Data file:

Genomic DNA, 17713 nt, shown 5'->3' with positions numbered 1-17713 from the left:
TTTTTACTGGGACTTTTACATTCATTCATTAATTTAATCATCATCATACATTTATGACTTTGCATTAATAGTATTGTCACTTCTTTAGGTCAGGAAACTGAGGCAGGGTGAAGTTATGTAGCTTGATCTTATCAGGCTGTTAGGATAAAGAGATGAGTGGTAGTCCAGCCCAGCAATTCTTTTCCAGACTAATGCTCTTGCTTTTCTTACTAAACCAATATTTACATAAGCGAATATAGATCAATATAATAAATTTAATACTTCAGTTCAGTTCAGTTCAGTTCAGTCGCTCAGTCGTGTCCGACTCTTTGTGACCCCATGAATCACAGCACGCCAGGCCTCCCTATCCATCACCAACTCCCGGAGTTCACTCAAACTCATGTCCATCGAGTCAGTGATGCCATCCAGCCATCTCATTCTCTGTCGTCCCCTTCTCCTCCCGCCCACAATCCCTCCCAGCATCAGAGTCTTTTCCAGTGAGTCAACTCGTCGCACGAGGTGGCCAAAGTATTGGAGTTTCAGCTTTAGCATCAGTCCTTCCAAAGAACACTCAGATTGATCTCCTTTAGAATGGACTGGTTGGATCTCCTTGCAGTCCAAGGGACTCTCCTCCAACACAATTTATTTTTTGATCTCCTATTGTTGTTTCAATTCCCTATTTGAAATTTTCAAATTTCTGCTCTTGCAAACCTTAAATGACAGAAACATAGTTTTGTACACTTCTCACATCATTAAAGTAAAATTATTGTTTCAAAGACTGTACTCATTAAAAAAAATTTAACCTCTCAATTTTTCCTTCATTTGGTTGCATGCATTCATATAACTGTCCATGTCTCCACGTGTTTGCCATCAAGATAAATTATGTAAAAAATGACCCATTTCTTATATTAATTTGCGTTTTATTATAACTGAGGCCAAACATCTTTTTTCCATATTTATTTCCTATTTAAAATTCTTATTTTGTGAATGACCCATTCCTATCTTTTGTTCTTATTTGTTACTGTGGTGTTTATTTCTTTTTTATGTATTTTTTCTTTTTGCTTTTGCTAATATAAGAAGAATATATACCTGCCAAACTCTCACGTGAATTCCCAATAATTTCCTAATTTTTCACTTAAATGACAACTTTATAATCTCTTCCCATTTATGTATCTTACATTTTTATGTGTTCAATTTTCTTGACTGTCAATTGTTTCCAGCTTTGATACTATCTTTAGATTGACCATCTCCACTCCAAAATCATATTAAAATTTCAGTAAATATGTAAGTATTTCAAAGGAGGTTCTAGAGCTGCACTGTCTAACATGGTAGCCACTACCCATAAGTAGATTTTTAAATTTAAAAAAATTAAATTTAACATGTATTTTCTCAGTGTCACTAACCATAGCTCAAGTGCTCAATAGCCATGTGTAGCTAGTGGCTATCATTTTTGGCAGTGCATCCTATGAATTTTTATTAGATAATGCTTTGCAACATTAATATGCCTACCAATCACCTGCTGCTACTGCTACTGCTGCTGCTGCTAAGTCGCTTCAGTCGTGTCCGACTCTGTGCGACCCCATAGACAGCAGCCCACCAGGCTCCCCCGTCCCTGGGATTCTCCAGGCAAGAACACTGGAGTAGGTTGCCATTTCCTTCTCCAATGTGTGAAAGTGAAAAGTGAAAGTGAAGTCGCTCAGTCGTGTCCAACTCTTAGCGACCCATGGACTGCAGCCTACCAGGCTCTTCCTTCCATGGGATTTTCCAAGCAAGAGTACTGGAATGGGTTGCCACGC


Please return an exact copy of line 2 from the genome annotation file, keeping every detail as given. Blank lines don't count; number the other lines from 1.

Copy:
TTTTTACTGGGACTTTTACATTCATTCATTAATTTAATCATCATCATACATTTATGACTTTGCATTAATAGTATTGTCACTTCTTTAGGTCAGGAAACTGAGGCAGGGTGAAGTTATGTAGCTTGATCTTATCAGGCTGTTAGGATAAAGAGATGAGTGGTAGTCCAGCCCAGCAATTCTTTTCCAGACTAATGCTCTTGCTTTTCTTACTAAACCAATATTTACATAAGCGAATATAGATCAATATAATAAATTTAATACTTCAGTTCAGTTCAGTTCAGTTCAGTCGCTCAGTCGTGTCCGACTCTTTGTGACCCCATGAATCACAGCACGCCAGGCCTCCCTATCCATCACCAACTCCCGGAGTTCACTCAAACTCATGTCCATCGAGTCAGTGATGCCATCCAGCCATCTCATTCTCTGTCGTCCCCTTCTCCTCCCGCCCACAATCCCTCCCAGCATCAGAGTCTTTTCCAGTGAGTCAACTCGTCGCACGAGGTGGCCAAAGTATTGGAGTTTCAGCTTTAGCATCAGTCCTTCCAAAGAACACTCAGATTGATCTCCTTTAGAATGGACTGGTTGGATCTCCTTGCAGTCCAAGGGACTCTCCTCCAACACAATTTATTTTTTGATCTCCTATTGTTGTTTCAATTCCCTATTTGAAATTTTCAAATTTCTGCTCTTGCAAACCTTAAATGACAGAAACATAGTTTTGTACACTTCTCACATCATTAAAGTAAAATTATTGTTTCAAAGACTGTACTCATTAAAAAAAATTTAACCTCTCAATTTTTCCTTCATTTGGTTGCATGCATTCATATAACTGTCCATGTCTCCACGTGTTTGCCATCAAGATAAATTATGTAAAAAATGACCCATTTCTTATATTAATTTGCGTTTTATTATAACTGAGGCCAAACATCTTTTTTCCATATTTATTTCCTATTTAAAATTCTTATTTTGTGAATGACCCATTCCTATCTTTTGTTCTTATTTGTTACTGTGGTGTTTATTTCTTTTTTATGTATTTTTTCTTTTTGCTTTTGCTAATATAAGAAGAATATATACCTGCCAAACTCTCACGTGAATTCCCAATAATTTCCTAATTTTTCACTTAAATGACAACTTTATAATCTCTTCCCATTTATGTATCTTACATTTTTATGTGTTCAATTTTCTTGACTGTCAATTGTTTCCAGCTTTGATACTATCTTTAGATTGACCATCTCCACTCCAAAATCATATTAAAATTTCAGTAAATATGTAAGTATTTCAAAGGAGGTTCTAGAGCTGCACTGTCTAACATGGTAGCCACTACCCATAAGTAGATTTTTAAATTTAAAAAAATTAAATTTAACATGTATTTTCTCAGTGTCACTAACCATAGCTCAAGTGCTCAATAGCCATGTGTAGCTAGTGGCTATCATTTTTGGCAGTGCATCCTATGAATTTTTATTAGATAATGCTTTGCAACATTAATATGCCTACCAATCACCTGCTGCTACTGCTACTGCTGCTGCTGCTAAGTCGCTTCAGTCGTGTCCGACTCTGTGCGACCCCATAGACAGCAGCCCACCAGGCTCCCCCGTCCCTGGGATTCTCCAGGCAAGAACACTGGAGTAGGTTGCCATTTCCTTCTCCAATGTGTGAAAGTGAAAAGTGAAAGTGAAGTCGCTCAGTCGTGTCCAACTCTTAGCGACCCATGGACTGCAGCCTACCAGGCTCTTCCTTCCATGGGATTTTCCAAGCAAGAGTACTGGAATGGGTTGCCACGC